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Mother of Eric Garner encouraged by momentum for police reforms

Gwen Carr never watched the entire video showing George Floyd die as a Minneapolis police officer held a knee on his neck.

She finds it's too disturbing to see another black man beg for a breath, then die, the way her own son, Eric Garner, perished six years ago in police custody in Staten Island, N.Y.

Carr, 70, an activist and author, is known as one of the "mothers of the movement" to pass police reforms to prevent any more mothers from losing their black children. She said they needed to stop crying and start doing something about it.

"It's too late for my son, but we have other lives to save, the grandchildren, the nephews, the nieces, the unborn," she said during a phone interview Thursday afternoon. "I'm encouraged by the momentum, but we need to keep on and keep up the momentum."

On June 29, she'll be at Ocean Beach Park in New London for a Conversation with the Community hosted by the New London NAACP. The event begins at 6:30 p.m., and the hosts are asking those who attend to bring a beach chair and wear a mask. Carr will be signing copies of her 2018 book, "This Ends Today," the title of which she said is drawn from the words her son Eric said to officers who had continuously approached him.

Carr was headed to Washington, D.C., on Thursday with her daughter to meet with lawmakers about proposed police reform packages, having seen passage in New York earlier this month of the Eric Garner Anti-Choke Hold Act and measures that require transparent and impartial investigations in the wake of homicides committed by police.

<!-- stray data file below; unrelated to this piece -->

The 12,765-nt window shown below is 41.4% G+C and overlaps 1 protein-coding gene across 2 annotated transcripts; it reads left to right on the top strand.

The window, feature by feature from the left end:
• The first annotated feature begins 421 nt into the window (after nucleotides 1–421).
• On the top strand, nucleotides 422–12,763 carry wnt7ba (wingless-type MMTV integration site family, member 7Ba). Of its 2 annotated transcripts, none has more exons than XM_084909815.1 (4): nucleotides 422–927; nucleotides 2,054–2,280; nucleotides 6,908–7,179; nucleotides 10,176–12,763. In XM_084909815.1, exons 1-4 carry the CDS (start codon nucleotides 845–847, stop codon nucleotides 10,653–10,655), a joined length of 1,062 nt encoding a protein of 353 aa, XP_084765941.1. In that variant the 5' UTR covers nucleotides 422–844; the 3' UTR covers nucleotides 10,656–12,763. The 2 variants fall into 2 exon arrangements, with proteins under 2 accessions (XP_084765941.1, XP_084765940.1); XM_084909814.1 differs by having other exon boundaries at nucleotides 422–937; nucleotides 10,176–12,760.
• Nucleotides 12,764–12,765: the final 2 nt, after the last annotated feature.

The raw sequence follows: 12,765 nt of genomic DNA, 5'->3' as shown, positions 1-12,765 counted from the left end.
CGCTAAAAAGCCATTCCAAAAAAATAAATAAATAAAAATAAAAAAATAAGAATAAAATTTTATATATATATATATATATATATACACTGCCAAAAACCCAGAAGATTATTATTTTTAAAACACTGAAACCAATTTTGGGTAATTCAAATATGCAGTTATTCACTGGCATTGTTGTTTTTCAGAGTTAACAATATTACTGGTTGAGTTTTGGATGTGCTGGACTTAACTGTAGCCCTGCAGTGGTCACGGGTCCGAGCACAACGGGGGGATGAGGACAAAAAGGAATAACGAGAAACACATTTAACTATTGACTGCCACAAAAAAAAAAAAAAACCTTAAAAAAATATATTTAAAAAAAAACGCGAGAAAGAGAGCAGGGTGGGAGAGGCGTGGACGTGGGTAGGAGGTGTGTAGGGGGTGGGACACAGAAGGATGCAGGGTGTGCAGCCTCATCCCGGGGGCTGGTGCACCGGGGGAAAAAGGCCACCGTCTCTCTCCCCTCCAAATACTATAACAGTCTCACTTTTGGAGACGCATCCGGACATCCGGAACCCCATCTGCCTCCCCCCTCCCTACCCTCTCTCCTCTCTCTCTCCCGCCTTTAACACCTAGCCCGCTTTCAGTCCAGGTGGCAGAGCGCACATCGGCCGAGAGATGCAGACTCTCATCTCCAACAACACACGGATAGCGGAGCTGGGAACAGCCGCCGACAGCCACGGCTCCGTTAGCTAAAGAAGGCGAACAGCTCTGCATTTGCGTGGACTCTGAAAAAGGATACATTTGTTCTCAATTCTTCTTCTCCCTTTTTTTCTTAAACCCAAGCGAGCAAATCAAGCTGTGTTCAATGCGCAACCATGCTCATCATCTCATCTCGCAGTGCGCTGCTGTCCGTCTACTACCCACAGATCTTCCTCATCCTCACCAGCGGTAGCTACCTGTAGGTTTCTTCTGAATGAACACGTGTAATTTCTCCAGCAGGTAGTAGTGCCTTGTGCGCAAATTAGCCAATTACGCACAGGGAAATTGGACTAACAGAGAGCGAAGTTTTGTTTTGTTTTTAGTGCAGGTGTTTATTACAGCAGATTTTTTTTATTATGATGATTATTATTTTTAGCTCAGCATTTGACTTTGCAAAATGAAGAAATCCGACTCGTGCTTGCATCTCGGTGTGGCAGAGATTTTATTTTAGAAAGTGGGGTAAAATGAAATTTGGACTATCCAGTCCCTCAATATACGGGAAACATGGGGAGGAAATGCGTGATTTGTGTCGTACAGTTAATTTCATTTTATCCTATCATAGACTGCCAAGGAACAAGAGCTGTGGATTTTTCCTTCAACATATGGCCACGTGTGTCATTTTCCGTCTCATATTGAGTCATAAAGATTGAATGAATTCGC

She went to Minnesota the day after Floyd's death to give his family her sympathy, show them solidarity and pass on advice born of the most bitter experience.

"Just because you have a video doesn't mean it's a slam dunk," she said she told them.

Carr, who said the fight for prosecution of the officers involved in her son's death is ongoing — "There's no statute of limitations for murder" — said she and the other mothers who campaigned with Hillary Clinton in 2016 do it for those who can't get out of bed in the morning, those who need heavy medication to make it through the day, and those who have attempted suicide.

"They call us the mothers of the movement, but actually, there's thousands of mothers of the movement," Carr said. "It's just that we are the face. When a mother doesn't have the platform, we must share our platform with them, embrace them and encourage them."

Tamara Lanier, vice president of the New London NAACP, said she's developed a friendship with Carr since Carr came to New London in 2017 to speak at the NAACP's Freedom Fund Dinner. Carr is a religious and soft-spoken woman who demands attention and wants policing to be the best it can be, Lanier said. She's also expected to tell the story of her own family's tragedy. 

"She has been personally impacted and has singlehandedly been responsible for change in her local community and in the statewide arena," Lanier said by phone this past week. "She worked with Gov. (Andrew) Cuomo closely in the legislation that has just passed. She's been meeting with House leaders nationally to be part of police reform. I think the community is looking at how we can move forward to reform, and what better person to hear from than from one person who has lived it?"


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